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Author Topic: You have got to be f-ing kidding me.  (Read 4606 times)

Miss P

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Re: You have got to be f-ing kidding me.
« Reply #20 on: June 02, 2006, 03:35:51 PM »
I might be totally off base though.

No, I think everything you said is very sharp and makes perfect sense!
That's cool how you referenced a case.

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I'm so far from the end of my tether right now that I reckon I could knit myself some socks with the slack.

aerynn

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Re: You have got to be f-ing kidding me.
« Reply #21 on: June 02, 2006, 03:44:24 PM »
I might be totally off base though.

No, I think everything you said is very sharp and makes perfect sense!

Thanks!  I genuinely appreciate it. :)
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SCgrad

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Re: You have got to be f-ing kidding me.
« Reply #22 on: June 03, 2006, 12:04:46 AM »
There is a constitutional basis for protection against "cruel and unusual punishment" (like getting sodimized against your will). Sending someone to jail could constitute cruel and unusual punishment, ergo, find an alternate method to prevent him from harming others and exacting punishment.

There is no basis for setting someone free because they might create a cruel and unusual environment for others.  That is the reason we lock them up.

Yes, aerynn, you're totally right.  But aside from the killing machine's 8th Am. rights, might the pragmatic jurist also consider the rights of the other inmates to be free of cruel and unusual punishment?  I think both of these questions (how to sentence an especially dangerous defendant and how to sentence an especially vulnerable one) point to concern about prison conditions.  We need to find a way to manage prison violence better.

yeah, this is the point i'm getting at.  would this judge have let Jeffrey Dahmar go with no prison time?  his fate should have seemed rather obvious. 

in the case i described.  to avoid cruel and unusual punishment, maybe the judge could order all sex offenders in the prison I am in to be set free.  i wonder how that would go over?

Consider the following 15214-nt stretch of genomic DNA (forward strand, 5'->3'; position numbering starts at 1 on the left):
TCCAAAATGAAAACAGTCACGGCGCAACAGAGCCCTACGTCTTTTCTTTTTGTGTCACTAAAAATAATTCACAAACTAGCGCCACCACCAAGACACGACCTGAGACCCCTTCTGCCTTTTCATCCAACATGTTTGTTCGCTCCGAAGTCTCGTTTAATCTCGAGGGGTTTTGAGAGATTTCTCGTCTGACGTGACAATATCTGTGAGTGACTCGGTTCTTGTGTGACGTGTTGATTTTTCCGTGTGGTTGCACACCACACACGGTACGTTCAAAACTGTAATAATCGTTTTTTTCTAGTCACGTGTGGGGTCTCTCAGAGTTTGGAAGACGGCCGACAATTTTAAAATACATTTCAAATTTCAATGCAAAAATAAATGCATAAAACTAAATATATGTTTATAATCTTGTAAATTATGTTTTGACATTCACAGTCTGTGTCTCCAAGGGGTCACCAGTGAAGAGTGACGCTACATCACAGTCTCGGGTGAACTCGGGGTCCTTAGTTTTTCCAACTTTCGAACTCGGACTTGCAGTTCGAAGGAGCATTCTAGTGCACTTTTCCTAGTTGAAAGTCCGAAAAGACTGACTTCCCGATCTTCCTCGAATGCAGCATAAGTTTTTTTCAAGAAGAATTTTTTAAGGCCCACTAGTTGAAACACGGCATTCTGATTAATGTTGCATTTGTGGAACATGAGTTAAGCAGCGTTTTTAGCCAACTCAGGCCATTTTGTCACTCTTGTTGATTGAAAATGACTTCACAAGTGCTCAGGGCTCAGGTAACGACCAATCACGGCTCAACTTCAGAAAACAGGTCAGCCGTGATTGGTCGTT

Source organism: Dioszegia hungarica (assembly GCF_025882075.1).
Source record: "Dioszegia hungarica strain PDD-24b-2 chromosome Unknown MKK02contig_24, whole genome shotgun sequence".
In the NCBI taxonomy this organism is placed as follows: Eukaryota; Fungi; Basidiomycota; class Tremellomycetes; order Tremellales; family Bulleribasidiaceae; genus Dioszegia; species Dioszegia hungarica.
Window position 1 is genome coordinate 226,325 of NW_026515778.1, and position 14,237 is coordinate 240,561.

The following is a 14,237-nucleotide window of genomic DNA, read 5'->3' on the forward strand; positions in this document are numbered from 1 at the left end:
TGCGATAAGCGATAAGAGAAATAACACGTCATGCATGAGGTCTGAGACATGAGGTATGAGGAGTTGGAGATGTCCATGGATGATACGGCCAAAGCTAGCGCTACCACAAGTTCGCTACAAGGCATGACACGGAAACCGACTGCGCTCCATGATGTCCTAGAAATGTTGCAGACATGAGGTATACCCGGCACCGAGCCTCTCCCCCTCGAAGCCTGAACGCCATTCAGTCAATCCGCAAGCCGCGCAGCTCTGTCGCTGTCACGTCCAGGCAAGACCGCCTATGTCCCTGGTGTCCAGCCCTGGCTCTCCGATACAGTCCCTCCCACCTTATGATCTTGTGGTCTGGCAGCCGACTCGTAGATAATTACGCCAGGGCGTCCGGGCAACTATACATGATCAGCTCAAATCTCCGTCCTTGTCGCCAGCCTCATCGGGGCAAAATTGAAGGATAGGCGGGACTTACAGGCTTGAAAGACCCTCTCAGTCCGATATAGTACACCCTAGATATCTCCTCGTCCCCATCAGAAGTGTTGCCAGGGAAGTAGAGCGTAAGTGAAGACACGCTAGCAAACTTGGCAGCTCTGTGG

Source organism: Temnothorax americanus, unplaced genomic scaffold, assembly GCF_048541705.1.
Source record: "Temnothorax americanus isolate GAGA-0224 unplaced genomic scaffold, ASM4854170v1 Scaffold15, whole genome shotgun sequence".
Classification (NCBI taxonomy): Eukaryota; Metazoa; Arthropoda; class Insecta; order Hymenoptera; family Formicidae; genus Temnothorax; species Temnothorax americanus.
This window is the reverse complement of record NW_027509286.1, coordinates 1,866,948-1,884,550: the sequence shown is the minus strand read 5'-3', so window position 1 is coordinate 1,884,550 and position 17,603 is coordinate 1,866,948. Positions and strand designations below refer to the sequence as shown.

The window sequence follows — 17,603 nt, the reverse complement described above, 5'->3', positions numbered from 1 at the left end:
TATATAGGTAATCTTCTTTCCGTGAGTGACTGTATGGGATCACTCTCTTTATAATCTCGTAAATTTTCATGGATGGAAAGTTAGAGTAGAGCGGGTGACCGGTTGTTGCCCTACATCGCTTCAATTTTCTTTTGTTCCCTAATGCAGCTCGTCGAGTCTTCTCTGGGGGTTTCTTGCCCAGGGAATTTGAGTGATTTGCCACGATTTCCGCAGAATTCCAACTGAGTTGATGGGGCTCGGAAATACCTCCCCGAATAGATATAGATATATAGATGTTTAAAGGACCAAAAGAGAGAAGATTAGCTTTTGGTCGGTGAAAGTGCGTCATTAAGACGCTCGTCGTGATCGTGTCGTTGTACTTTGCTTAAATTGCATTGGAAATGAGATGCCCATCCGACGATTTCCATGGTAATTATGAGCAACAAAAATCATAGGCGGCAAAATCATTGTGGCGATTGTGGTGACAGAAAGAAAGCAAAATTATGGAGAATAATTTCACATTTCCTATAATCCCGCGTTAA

aerynn

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Re: You have got to be f-ing kidding me.
« Reply #23 on: June 03, 2006, 11:23:13 PM »
You can lock up a Jeff Dahmer into a solitary confinement for eating other prisoners and the extra punishment is justified by his extra bad behavior.

You can't confine someone to solitary punishment (seen as excessive for a molester in the eyes of our current sentencing guidelines) because they are not extra bad but being sodimized by other prisoners.  It is unconstitutional.

Just to sum that idea up more clearly.  I think it was muddy in my first post.  But I think this is what prevents the judge from setting Jeff Dahmer loose.
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Julie Fern

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Re: You have got to be f-ing kidding me.
« Reply #24 on: June 04, 2006, 07:57:34 AM »
at very least, should take away dahmer's fork.

SCgrad

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Re: You have got to be f-ing kidding me.
« Reply #25 on: June 05, 2006, 06:39:59 AM »
You can lock up a Jeff Dahmer into a solitary confinement for eating other prisoners and the extra punishment is justified by his extra bad behavior.

You can't confine someone to solitary punishment (seen as excessive for a molester in the eyes of our current sentencing guidelines) because they are not extra bad but being sodimized by other prisoners.  It is unconstitutional.

Just to sum that idea up more clearly.  I think it was muddy in my first post.  But I think this is what prevents the judge from setting Jeff Dahmer loose.

1. Dahmer did that?

2.  how is that unconstitutional (in the case discussed in this thread, not Dahmer)?  That guy who was convicted in the 9/11 case got solitary confinement (presumably because he would be targeted.  I doubt he would be a threat).  I guess they should let him go too?

what would happen if you put this guy in a special prison with nothing but other child molesters?
would this guy be safe in any prison system where he was with a general pop?  should they make midget prisons, with tiny cells and tiny beds and tiny bars and maybe some tiny gaurds?

aerynn

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Re: You have got to be f-ing kidding me.
« Reply #26 on: June 06, 2006, 11:11:12 AM »
You can lock up a Jeff Dahmer into a solitary confinement for eating other prisoners and the extra punishment is justified by his extra bad behavior.

You can't confine someone to solitary punishment (seen as excessive for a molester in the eyes of our current sentencing guidelines) because they are not extra bad but being sodimized by other prisoners.  It is unconstitutional.

Just to sum that idea up more clearly.  I think it was muddy in my first post.  But I think this is what prevents the judge from setting Jeff Dahmer loose.